In recent weeks, we have read in the media about the unfortunate situation of Laurea’s Kenyan commissioned education students. Payments from Uashin Gishu County in Kenya for commissioned education of Kenyan students are still late beyond the agreed date of the contract between the County and Laurea University of Applied Sciences. If the county fails to make its payment by the end of this month, the Kenyans will lose their right to study, which could lead to the termination of their right of residence.
Briefly on the situation of Kenyan students
Uashin Gishu County in Kenya and Laurea University of Applied Sciences have signed a contract for commissioned education to enable Kenyan nursing and physiotherapy students to study in Finland. The Uashin Gishu County’s payments to fund the education of Kenyan students for the next semester are overdue. However, the board of Laurea University of Applied Sciences has given the county a one-month extension – until the end of March – to make the payments.
Contrary to earlier assurances by the commissioner, it has emerged that the students have paid for their own studies. Initially, Uashin Gishu County denied the allegations, but has now admitted that it collected the fees from the students or their parents. (YLE 23.2.2023)
The Act on Universities of Applied Sciences (§ 13) stipulates that the commissioning and paying party of the commissioned education must be “…the Finnish state, another state, an international organisation or a Finnish or foreign public body, foundation or private entity. — The University of Applied Sciences shall charge the client for the provision of commissioned education a fee covering the costs of the commissioned education at least. The education provider is entitled to charge the students participating in the contracted education in accordance with the legislation or practice of the country in which the education provider is located.”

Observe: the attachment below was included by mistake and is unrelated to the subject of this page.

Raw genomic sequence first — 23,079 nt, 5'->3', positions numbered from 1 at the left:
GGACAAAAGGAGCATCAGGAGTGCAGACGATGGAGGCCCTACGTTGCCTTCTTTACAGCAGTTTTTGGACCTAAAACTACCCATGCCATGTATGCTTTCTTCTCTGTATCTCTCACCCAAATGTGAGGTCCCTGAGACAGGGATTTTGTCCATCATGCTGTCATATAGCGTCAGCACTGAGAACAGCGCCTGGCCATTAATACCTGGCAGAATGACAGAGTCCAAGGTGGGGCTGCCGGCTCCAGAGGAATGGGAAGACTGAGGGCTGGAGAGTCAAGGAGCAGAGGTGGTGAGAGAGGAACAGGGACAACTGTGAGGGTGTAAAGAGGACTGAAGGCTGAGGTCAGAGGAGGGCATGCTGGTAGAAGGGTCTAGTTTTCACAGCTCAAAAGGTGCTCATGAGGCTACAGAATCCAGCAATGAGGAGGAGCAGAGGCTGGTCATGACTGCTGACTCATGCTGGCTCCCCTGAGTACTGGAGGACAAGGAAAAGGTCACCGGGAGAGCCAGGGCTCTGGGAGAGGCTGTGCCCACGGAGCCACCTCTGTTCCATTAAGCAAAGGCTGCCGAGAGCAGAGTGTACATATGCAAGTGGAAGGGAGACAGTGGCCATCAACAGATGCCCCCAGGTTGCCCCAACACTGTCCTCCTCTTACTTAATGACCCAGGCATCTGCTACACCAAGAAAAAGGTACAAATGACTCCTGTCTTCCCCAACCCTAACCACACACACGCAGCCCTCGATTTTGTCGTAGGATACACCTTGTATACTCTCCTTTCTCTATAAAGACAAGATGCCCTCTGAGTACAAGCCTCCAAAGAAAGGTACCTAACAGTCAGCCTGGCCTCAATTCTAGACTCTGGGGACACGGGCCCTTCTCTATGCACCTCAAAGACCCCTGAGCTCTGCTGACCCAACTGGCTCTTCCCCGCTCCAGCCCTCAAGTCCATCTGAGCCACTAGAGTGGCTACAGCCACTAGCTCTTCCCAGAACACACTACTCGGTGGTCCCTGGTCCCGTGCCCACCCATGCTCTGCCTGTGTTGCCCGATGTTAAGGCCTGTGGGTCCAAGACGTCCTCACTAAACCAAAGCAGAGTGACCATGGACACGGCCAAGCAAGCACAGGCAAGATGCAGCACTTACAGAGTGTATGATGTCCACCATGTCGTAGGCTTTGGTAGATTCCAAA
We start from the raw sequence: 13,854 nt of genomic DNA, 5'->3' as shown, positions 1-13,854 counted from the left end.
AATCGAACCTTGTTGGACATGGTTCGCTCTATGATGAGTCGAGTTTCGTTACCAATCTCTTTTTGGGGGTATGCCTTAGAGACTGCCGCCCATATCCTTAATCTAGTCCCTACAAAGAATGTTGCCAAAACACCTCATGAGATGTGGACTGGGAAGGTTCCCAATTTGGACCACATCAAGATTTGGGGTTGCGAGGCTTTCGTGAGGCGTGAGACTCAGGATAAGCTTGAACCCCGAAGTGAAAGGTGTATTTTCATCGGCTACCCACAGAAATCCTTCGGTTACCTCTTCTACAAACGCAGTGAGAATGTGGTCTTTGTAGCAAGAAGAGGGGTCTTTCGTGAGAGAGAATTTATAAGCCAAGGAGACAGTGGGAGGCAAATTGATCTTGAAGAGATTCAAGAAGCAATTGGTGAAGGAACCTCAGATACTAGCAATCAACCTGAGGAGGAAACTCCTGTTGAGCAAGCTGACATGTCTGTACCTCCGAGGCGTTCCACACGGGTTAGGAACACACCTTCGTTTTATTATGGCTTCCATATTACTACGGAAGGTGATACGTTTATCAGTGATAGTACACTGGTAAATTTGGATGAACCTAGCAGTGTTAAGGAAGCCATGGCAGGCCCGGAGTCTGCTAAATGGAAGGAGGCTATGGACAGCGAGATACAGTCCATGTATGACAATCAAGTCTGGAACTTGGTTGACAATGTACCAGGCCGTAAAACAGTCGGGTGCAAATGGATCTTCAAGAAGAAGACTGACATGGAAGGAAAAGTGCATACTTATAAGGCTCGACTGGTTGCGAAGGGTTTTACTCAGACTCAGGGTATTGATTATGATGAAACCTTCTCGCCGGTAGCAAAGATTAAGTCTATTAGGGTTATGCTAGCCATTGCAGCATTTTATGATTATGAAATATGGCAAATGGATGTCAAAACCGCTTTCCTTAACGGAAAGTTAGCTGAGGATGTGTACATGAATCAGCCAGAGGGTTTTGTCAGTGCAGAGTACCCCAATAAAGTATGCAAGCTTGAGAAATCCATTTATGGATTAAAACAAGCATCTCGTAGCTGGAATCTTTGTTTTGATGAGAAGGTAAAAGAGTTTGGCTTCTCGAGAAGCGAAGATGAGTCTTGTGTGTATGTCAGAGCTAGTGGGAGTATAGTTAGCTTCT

If Uashin Gishu County fails to pay the tuition fees of Kenyan students by the end of March or Laurea University of Applied Sciences is forced to terminate its commissioned education project under the Universities of Applied Sciences Act, Kenyans will lose their right to study, which could lead to the termination of their right of residence.
The end of the studies of Kenyan students would be a loss for everyone. These students could have been part of the solution to the skills shortage in the social and health sector and Finland’s ageing demographic. Moreover, the situation is unfair from the point of view of the individual student.
Unfortunately, as a student union, we cannot do anything about the situation other than instruct our student actives to help Kenyans find the right services. However, we hope that in future contract negotiations and during the contract drafting phase, the university will pay attention to ways to better safeguard the rights of students.